A far smaller catalogue of titles in Japan has lead to some very questionable choices for freebies, with Microsoft themselves having to provide content most months.

The free games on Xbox 360 are usually knocking on a bit, to put it politely. Perhaps this shouldn’t come as a surprise seeing that Microsoft gave up on the Japanese market some time ago. Launch games Kameo, Perfect Dark Zero and Mutant Storm Empire acted as replacements for Dark Souls, Metro: Last Light and Mafia II respectively. And while the western world enjoyed Assassin’s Creed II for gratis, Japan had to settle for Full House Poker.

Puzzler Hexic 2 – a fine vintage from 2007 – was offered instead of Square-Enix’s Thief just a month ago.

Microsoft’s somewhat newer Jetpac Refuelled, Comic Jumper, Shadowrun, The Maw, Viva Piñata and Halo Wars have also been up for grabs over the past couple of years as alternatives for various third-party titles. At this rate it won’t be long until the platform holder has given away their entire Japanese Xbox 360 back catalogue for free.

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Sep 01
By Matt Gander In Reviews No Comments

The studio behind Blues and Bullets shrewdly picked the perfect time to launch a new episodic adventure. The foregone conclusions of Game of Thrones and Tales from The Borderlands are almost upon us, while the end of Dontnod’s Life is Strange also draws near.

Blues and Bullets is packaged in a similar fashion to the aforementioned – five episodes priced at £3.99 a piece, with this first episode taking around 2 hours to finish. There’s even a screen after the credits showing the percentages for the various dialogue/moral choices other players made. We’re in familiar territory here, that’s for sure.

The visual style has an equally obvious influence – Frank Miller’s Sin City. This neo-noir adventure puts on a stylish show, using splashes of bright red to brighten the 1950s criminal underworld in which it takes place. Coupled with drizzling rain, exemplary fire effects and one surreal sequence involving the inner monologues of the former detective protagonist, it’s a very attractive game. The few rough edges present (stilted animation is the biggest offender) are easy to look past considering this first episode takes place in a surprisingly high number of locations.


This opening episode is split into five chapters – the first three focus on character introduction and outlining the storyline, while the final two entail a murder and the consequences thereof. Set in Santa Esperanza, you play as Elliot Ness – a federal agent and former member of The Untouchables, the hand-picked team that famously managed to take down Al Capone. With his past behind him Ness now runs a diner known as Blues and Bullets. While serving a rather uncouth former colleague Elliot is approached by a mysterious figure seeking assistance with a sensitive matter. After embarking on a luxury Hindenburg airship, it so transpires that Al Capone is out of jail and requires Ness to take up detective work once again. Children are mysteriously vanishing, one of which is related to the crime lord.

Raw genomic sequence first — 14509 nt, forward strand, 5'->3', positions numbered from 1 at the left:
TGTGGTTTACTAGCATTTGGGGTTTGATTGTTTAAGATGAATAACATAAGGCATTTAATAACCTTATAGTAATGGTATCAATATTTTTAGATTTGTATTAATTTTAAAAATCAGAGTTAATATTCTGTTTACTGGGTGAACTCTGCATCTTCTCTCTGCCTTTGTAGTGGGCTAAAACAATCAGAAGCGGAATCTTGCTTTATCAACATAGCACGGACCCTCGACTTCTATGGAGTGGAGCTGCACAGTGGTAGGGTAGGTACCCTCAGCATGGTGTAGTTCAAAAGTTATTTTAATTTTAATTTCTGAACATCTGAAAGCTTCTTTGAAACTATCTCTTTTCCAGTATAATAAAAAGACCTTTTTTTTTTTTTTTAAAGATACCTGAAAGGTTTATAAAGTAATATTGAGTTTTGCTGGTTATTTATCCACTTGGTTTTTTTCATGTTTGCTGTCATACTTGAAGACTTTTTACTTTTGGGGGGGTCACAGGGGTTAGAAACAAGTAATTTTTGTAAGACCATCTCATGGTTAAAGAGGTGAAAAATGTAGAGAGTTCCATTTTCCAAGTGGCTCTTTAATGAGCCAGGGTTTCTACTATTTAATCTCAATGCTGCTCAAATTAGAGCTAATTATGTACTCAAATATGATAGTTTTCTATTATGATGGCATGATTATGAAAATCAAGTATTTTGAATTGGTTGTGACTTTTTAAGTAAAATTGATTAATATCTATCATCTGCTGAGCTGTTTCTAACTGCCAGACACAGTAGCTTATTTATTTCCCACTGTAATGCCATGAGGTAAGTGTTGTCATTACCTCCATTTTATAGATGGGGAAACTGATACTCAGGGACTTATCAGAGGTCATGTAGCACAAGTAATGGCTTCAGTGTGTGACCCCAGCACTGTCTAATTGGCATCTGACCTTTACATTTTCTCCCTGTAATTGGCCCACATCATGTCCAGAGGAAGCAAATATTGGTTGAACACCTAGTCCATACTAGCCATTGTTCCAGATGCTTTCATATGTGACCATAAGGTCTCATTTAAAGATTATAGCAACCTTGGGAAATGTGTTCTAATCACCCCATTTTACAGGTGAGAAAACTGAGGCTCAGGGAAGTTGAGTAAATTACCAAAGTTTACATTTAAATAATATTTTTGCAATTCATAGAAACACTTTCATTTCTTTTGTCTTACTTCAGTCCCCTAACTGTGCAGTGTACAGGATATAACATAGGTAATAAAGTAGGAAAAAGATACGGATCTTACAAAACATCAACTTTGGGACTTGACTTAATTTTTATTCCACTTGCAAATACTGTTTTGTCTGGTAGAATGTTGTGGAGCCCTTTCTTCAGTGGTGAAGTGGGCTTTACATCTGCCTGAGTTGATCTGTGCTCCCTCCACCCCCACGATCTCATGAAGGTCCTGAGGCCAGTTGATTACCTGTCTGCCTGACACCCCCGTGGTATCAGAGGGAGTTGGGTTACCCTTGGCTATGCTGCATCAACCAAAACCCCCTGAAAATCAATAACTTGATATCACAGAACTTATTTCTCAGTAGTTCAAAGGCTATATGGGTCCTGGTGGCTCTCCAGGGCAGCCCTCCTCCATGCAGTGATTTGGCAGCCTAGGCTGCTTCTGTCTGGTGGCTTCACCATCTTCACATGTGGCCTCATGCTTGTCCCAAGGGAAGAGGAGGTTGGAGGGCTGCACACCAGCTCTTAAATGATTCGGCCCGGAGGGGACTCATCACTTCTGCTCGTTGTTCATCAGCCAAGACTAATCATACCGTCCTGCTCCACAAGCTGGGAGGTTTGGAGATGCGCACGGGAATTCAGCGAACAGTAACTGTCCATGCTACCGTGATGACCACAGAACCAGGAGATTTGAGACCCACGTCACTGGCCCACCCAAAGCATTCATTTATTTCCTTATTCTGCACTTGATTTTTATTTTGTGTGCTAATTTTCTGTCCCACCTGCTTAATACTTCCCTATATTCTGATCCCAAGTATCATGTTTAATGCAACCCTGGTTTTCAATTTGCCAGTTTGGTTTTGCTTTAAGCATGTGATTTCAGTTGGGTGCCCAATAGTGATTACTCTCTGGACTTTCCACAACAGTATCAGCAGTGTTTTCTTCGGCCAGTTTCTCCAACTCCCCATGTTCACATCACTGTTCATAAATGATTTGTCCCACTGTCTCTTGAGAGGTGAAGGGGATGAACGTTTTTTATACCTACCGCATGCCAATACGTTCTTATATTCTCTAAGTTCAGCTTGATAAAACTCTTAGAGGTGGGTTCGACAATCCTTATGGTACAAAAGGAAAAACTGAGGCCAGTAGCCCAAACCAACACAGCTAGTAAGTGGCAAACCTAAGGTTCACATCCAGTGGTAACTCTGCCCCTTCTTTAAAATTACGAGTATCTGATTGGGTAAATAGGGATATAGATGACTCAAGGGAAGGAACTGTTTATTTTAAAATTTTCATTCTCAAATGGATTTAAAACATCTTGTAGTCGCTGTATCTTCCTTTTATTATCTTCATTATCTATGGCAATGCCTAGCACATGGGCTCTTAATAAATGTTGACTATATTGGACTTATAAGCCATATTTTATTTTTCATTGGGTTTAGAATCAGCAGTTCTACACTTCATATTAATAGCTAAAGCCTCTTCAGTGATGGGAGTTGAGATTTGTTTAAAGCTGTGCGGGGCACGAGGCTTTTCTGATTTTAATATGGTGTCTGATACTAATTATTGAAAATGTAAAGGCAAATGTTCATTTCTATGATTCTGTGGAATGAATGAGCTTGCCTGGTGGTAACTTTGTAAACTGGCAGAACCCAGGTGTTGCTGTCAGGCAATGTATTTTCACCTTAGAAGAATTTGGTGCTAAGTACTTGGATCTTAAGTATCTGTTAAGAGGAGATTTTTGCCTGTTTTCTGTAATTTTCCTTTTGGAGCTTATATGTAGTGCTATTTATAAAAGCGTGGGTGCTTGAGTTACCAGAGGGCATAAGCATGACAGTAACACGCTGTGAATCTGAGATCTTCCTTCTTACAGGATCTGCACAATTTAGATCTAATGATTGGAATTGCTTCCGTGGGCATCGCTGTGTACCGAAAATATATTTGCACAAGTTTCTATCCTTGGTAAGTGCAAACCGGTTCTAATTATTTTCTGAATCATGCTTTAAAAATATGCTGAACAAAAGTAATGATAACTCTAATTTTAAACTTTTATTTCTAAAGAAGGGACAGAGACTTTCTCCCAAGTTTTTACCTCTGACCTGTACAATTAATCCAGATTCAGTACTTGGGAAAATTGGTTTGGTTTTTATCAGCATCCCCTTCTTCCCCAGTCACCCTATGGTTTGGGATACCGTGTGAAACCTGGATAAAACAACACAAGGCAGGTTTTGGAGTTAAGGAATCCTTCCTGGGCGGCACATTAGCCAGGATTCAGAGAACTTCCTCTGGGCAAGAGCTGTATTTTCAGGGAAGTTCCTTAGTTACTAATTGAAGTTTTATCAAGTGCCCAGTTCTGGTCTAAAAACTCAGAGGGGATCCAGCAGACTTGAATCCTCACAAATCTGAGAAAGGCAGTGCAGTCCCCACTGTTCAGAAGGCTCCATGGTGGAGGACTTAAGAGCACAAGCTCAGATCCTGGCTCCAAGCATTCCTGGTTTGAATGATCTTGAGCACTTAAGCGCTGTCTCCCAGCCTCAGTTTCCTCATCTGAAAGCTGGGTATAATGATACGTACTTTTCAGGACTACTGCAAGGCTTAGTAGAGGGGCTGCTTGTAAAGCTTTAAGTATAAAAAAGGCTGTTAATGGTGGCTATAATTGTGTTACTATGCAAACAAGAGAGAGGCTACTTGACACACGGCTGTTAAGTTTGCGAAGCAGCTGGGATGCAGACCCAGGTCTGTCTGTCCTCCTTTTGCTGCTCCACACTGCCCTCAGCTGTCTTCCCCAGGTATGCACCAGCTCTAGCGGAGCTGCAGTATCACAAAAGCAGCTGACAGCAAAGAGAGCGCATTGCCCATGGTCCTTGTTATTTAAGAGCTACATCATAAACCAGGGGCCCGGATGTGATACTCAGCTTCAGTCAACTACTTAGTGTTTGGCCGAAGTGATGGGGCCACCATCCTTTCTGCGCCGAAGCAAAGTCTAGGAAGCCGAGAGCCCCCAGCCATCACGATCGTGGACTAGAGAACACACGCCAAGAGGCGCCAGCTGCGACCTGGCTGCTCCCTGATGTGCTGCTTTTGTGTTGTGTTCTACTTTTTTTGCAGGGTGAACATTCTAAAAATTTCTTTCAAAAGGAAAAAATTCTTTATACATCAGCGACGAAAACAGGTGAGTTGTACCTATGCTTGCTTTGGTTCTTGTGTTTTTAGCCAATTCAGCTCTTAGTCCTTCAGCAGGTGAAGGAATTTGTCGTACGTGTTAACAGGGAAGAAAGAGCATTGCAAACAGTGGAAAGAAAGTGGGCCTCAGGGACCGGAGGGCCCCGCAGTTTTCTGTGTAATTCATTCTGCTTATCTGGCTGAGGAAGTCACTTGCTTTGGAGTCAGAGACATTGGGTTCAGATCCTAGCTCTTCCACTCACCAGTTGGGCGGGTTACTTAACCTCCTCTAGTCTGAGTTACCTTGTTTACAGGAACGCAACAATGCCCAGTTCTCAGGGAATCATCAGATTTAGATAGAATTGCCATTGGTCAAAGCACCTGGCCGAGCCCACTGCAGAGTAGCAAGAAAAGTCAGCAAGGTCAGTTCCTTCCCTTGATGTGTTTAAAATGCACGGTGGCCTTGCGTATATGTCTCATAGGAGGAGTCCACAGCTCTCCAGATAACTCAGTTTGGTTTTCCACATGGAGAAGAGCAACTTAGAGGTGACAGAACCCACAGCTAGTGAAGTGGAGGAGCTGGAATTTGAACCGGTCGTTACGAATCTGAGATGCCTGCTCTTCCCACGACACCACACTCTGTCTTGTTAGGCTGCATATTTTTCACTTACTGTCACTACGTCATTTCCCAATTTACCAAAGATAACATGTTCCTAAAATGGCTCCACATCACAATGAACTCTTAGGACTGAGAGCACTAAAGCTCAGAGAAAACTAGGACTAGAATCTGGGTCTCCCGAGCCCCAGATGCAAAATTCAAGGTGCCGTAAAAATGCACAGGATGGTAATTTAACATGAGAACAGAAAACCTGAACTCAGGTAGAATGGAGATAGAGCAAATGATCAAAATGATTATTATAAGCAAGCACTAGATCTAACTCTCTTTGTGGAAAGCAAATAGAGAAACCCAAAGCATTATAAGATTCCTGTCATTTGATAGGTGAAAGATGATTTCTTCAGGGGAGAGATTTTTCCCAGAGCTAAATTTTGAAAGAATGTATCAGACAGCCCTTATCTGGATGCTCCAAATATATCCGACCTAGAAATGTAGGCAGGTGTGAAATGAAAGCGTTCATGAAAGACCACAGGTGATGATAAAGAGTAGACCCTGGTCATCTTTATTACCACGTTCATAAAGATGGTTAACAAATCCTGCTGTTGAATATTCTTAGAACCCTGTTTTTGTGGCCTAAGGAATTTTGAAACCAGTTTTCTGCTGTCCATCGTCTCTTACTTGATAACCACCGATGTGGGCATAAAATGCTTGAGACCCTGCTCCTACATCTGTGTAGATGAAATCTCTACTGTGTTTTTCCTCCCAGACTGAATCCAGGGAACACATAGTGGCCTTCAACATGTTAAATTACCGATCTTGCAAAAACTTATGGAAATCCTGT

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Sep 01
By Matt Gander In UK Charts No Comments

After several quiet weeks (Rare Replay was the last significant release) we finally have a UK chart worth reporting on, featuring five new arrivals in the top ten alone.

Gears of War: Ultimate Edition takes the top spot, followed by the very well-received PS4-exclusive Until Dawn at #2. Disney Infinity 3.0 enters at #3 while Madden NFL 16 makes its mark at #4.

At #5 we find last week’s chart topper – LEGO Jurassic World. At #6 it’s GTA V, while position #7 is filled by another new arrival – Dishonored: Definitive Edition. We’re surprised by this as the digital version has a huge discount for those who own it on PS3/360, both of which have been free recently.

Minecraft: PlayStation Edition, Batman: Arkham Knight and Minecraft: Xbox Edition round off the top ten.

To make way for the new releases Battlefield: Hardline, FIFA 15, Dying Light and Call of Duty: Advanced Warfare all depart the top ten. The Elder Scrolls Online is on a downer too, dropping from #9 to #22.

One Piece: Pirate Warriors 3 was the only other new entry, sailing in at #27. This means Wii U-exclusive Devil’s Third doesn’t get a look in. The shoddy hack ‘n’ slasher has to settle for a lowly #8 in the Wii U chart.

Aug 31
By Matt Gander In New Nintendo Downloads No Comments

Nintendo loyalists shouldn’t feel envious about the slew of big-name titles that have hit PS4 and Xbox One recently – this week’s eShop line-up is chock full of decent downloads. Making for a pleasant change, the upcoming discounts aren’t too shabby either.

The Wii U is in line for six new arrivals this Thursday – three indie games and three Virtual Console releases – while the 3DS sees the release of Little Battlers eXperience (£34.99), which is also due out as retail release later this week. Developed by Level-5, this anime tie-in has gone down well with RPG fans. The Metacritic currently stands at 73% from 11 critics with no reviews below 7/10.